Who am I?
I am Tu Ha An
You can call me An, and it’s pronounced “Ann”.
I create stories and I tell creation stories, mostly through my dreamlike and sparkling illustrations.
I am described as “too dreamy for an engineer” and “too down to earth for an artist”. So I take this opportunity to create with the heart of an artist and the brain of an engineer.
I am an illustrator and content creator. I am also a graphic designer and Art Director at The Present Writer.
I am Hanoian (Vietnam) and I live in Dijon (France).
"I am an illustrator."
Fifteen years have passed, from the moment I first realized that I wanted to be an illustrator, to the moment that I can officially say those words for the first time.
My story - My “ why ? ”
Growing up in the 90’s in Vietnam, I could not even dream that one day my profession would be drawing. At the time, we were told that creative jobs were not real jobs, and especially not a job for women.
At that time, when televisions were still in black and white, when the internet did not yet exist in my city, and when power cuts occurred once a week, my only allies were the illustrated supports. I cherished the posters that my sister brought back from a language center, the pieces of magazines cut out by my cousins, the chocolate wrappers offered by my father’s friends, and above all, the children’s books. They were my escape, the cradle of my imagination, the hope that there was another world, another “reality” where everything seemed possible.
The illustrations printed on these supports have remained in my head like a secret treasure. Their power is just unimaginable. They allowed me to dream, to act, to get out of the old “reality”, to meet people who saw in me, not what I looked like, but what I could be.
Today, as an illustrator, I would like to create the same impact. I would like to create images that allow children and former children to dream, without being limited by their gender, their social background, their physical appearance or their origin.
Why did I start blogging?
“It's great that you have a creative hobby. But don't turn it into a job, because, you know, that kind of job is only for talented people! "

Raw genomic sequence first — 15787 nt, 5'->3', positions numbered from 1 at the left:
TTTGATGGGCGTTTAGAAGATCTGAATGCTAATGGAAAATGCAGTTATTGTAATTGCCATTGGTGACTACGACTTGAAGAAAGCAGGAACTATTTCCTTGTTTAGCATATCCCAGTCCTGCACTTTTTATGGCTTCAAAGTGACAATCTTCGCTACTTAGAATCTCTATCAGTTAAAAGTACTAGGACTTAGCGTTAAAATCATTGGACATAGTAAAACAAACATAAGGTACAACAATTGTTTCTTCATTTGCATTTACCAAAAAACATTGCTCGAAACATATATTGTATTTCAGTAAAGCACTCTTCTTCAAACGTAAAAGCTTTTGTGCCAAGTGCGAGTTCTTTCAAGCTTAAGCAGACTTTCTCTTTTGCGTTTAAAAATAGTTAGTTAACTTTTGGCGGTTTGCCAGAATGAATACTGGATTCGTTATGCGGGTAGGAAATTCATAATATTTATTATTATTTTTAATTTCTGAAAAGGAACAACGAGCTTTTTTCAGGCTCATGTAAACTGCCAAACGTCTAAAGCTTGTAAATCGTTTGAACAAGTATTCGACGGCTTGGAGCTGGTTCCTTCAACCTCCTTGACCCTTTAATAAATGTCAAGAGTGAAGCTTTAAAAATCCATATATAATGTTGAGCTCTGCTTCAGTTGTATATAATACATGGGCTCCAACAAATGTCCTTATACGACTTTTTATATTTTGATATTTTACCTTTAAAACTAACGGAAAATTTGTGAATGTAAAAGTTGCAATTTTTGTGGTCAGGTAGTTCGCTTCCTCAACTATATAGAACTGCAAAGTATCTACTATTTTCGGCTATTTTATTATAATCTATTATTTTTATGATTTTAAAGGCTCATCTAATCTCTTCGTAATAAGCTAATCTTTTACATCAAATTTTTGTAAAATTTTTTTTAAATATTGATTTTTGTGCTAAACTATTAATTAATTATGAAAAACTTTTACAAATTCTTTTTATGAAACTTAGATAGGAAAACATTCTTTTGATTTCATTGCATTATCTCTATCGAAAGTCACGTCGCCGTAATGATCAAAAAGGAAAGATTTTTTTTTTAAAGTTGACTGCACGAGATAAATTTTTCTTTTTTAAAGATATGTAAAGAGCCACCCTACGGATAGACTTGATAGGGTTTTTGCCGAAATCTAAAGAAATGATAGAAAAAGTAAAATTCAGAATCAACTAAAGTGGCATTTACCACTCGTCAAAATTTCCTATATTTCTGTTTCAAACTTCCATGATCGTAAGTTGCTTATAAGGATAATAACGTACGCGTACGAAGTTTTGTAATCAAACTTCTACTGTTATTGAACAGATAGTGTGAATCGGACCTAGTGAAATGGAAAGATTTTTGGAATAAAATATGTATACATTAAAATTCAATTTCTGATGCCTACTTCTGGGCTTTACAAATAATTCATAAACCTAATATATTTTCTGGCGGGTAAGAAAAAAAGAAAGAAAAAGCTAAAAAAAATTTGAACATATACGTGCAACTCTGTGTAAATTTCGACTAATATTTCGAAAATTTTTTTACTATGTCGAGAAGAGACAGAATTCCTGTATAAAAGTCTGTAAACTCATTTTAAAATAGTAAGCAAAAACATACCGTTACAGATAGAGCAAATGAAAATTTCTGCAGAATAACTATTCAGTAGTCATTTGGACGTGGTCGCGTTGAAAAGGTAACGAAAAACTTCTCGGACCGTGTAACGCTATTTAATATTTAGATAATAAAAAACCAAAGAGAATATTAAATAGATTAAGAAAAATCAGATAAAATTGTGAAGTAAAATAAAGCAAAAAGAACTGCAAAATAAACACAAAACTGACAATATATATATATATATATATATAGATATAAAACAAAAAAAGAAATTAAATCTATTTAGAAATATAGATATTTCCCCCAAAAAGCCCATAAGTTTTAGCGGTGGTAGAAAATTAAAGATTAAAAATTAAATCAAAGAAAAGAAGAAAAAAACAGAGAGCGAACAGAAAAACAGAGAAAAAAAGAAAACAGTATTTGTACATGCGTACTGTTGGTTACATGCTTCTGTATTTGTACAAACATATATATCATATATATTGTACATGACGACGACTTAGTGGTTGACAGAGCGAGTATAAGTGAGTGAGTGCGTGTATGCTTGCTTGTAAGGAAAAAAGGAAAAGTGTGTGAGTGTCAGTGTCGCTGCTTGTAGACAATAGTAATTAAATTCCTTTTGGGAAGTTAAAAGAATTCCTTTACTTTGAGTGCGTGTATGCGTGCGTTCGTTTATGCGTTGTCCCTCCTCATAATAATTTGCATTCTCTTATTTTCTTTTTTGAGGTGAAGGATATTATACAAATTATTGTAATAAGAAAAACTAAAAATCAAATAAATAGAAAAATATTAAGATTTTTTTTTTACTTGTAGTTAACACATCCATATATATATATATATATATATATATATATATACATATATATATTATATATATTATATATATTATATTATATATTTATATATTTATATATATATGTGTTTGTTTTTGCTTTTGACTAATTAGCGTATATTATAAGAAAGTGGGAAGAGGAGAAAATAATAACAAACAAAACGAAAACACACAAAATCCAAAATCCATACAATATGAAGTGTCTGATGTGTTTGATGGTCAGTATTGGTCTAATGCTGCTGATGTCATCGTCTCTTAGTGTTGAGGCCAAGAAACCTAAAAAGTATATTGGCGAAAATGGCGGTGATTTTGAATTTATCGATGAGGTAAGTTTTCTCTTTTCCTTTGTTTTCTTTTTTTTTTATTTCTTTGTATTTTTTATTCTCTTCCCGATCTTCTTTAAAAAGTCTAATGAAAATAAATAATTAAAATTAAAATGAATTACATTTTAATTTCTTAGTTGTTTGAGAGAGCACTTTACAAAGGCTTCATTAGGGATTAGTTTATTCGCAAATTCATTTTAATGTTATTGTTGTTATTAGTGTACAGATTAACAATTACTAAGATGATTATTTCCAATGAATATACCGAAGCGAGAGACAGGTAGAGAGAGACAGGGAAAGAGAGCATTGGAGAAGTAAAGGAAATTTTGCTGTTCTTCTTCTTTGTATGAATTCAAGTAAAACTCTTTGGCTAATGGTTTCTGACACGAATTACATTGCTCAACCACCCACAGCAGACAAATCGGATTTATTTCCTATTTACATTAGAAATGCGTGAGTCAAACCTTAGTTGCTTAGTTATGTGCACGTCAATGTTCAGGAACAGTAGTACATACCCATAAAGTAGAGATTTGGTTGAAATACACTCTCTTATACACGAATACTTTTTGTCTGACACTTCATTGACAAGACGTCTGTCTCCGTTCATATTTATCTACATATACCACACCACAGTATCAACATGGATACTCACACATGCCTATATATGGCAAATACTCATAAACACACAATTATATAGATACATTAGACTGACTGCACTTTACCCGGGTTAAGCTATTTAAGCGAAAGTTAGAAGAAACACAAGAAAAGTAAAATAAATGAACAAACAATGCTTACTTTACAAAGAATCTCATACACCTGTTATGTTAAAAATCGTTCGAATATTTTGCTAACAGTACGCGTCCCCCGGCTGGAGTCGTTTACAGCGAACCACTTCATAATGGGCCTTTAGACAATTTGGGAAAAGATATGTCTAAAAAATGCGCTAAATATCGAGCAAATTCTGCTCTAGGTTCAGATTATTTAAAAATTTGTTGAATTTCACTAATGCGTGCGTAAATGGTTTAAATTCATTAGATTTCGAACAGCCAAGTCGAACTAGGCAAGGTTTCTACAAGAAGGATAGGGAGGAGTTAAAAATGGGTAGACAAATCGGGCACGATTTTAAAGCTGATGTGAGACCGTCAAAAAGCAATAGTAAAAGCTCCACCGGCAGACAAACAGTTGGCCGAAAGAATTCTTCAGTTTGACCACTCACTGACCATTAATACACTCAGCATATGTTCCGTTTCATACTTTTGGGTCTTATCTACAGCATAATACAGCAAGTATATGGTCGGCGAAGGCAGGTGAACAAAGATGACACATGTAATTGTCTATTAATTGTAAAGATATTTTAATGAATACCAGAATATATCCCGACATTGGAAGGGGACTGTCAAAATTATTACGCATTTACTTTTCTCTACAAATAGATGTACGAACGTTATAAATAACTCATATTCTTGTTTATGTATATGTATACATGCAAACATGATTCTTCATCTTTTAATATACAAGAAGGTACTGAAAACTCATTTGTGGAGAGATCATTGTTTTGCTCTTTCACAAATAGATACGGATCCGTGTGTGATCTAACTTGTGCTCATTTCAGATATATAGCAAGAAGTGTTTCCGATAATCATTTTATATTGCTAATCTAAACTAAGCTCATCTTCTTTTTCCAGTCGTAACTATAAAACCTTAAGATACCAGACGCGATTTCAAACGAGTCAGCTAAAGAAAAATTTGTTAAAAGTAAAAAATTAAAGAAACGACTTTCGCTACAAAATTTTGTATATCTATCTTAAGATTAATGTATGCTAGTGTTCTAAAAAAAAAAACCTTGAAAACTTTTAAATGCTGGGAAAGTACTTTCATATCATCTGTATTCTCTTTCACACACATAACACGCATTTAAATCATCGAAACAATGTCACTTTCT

That sentence seems cruel, doesn’t it?
But this sentence was said with all the sincerity by my father in the middle of Charles De Gaulle airport (Paris, France), during his stopover between Hanoi (Vietnam) and Wroclaw (Poland). That was his last piece of advice to me before take off, after my 7 hour trip from my home (Dijon, France) to the airport, just to have the opportunity to have lunch with him.
And that was the end. I decided to give up.
That year I was 25, with an engineering degree, and a permanent contract in railway safety sector for a big company that is part of a major international group.
No, I haven’t decided to give up on being a illustrator.
I give up the effort to prove to my parents that I deserve, I give up the goal of convincing my family that it is a real profession, I also give up the fact of living by constantly compromising to please others , even if it is the person I love most in the world..
At this very moment, I realized the gap between the general public’s vision of creative professions and reality (with the clichés of broken, perched or contemptuous artists who considered themselves better than everyone …).
During my adolescence and my first years of adulthood, I had the opportunity to exercise several creative activities in a more or less professional way, such as writing, singing, acting, directing short films, organizing shows… (a large part of which was in secret).
So I want to use all these experiences to build a blog about creativity. This blog will be the place where I share the stories of creation, my thoughts on life during the journey to become an illustrator and the life lessons I learn from the creation process. I hope I can help to make people understand that creativity isn’t just for elites (or weirdo).